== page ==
Fleets that utilize the cloud to capture data with help from telematics systems can successfully achieve data-driven predictive and streamlined maintenance.
In a time when fleet managers are trying to save as much money as possible, an introspective look at maintenance habits can reveal an opportunity for major savings.
Over the years, sensor technology has become a stalwart ally in keeping up with the maintenance needs of a fleet, but for how far this tech has come, there will always be some parts of a vehicle that simply aren’t capable of announcing that they need attention. Fleets have adopted different strategies to address this gap, often leaning towards either rigid scheduling – similar to the sticker a mechanic leaves on your car to schedule your next visit – or pure reactive maintenance when something goes wrong.
While both of these practices ultimately solve problems and keep the fleet running, these approaches have major drawbacks that shouldn’t be overlooked.
In the case of rigidly scheduled maintenance, management should consider how much is being spent on parts, fluids, and other necessary materials. It’s entirely possible that the vehicle in question could have continued operating at peak performance for a much longer time – overservicing can result in wasted money and resources on overzealous maintenance that wasn’t required yet.
Purely reactive maintenance – waiting to fix something until a problem is evident – is also a flawed approach, as it often results in comparatively more expensive fixes while also having the added impact of unplanned downtime that can, at best, cause a scramble for management or, at worst, levy a heavy opportunity cost on the fleet.
The ideal middle ground, dreamt of for decades, has in recent years become much more achievable thanks to advancements in cloud technology and data gathering. Fleets that utilize the cloud to capture data with help from telematics systems are able to successfully thread the needle between over-scheduled and reactive maintenance – both of which have their own shortcomings – to achieve data-driven predictive, and streamlined maintenance.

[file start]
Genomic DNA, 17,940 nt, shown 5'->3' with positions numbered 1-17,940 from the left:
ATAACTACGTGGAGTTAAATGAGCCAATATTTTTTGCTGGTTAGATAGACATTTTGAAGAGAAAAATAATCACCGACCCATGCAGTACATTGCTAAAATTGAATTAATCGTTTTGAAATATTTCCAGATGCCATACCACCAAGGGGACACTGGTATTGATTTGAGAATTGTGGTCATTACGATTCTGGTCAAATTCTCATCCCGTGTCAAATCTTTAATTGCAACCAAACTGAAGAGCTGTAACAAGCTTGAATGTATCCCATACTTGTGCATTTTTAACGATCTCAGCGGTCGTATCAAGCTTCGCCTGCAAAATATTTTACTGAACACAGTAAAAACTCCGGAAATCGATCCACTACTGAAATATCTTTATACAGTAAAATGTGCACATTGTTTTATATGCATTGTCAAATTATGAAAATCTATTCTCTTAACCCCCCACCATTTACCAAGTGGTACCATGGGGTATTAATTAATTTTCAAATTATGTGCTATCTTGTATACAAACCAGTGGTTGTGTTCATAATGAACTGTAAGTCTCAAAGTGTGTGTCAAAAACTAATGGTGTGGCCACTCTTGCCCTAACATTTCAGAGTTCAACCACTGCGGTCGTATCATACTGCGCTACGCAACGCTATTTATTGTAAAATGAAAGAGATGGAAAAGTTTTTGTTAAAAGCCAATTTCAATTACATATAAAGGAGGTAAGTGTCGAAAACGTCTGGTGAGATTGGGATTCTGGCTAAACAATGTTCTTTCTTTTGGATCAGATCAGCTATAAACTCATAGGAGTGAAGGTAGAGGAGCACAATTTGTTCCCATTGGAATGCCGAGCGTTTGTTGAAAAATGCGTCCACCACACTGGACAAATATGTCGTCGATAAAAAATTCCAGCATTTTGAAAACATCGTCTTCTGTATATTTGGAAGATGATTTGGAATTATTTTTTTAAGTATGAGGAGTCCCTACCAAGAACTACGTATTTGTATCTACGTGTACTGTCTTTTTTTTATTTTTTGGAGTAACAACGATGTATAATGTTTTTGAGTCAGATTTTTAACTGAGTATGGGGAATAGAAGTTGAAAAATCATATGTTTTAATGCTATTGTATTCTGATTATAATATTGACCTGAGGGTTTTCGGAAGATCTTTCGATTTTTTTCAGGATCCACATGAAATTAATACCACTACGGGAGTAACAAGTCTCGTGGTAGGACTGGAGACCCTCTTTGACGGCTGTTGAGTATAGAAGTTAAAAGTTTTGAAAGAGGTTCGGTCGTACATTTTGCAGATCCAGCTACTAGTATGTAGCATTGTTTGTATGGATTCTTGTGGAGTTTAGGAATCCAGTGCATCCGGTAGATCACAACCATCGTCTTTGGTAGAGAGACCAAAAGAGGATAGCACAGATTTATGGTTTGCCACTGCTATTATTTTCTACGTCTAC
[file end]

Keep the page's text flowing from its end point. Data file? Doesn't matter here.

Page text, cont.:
Telematics is most commonly associated with the wide range of sensors it draws data from, tracking things like GPS location, temperature for refrigerated trucks, live video feeds, and even troubling driver behaviors. However, a largely underestimated benefit is the support that telematics can provide beyond sensors.
By utilizing electronic tracking, fleet managers can automatically track and record digital inspection reports, machine hours, mileage, and even fault codes. This avoids common errors that can arise from relying on drivers and operators to record information using paper records, but it has the additional boon of providing an easy way to track large amounts of historical data.
With a full view of the fleet’s historical data, fleets can use prior incidents as a roadmap to create a long-term forecast of expected breakdowns and malfunctions. This allows managers to schedule maintenance both proactively and intelligently, avoiding the problems of both extreme approaches to upkeep.
Possible predictions include the necessary times for brake inspections, oil changes, tire rotations, wheel realignments, fluid checks, and much more. None of these parts are able to be directly equipped with sensors that can announce it’s time for a tune up, but data is able to fill in the gaps and pave a road to predictive maintenance. Fleets that take data seriously and commit to laying the groundwork for this approach now will see cost optimizations in the short term and reap significant savings in the long term.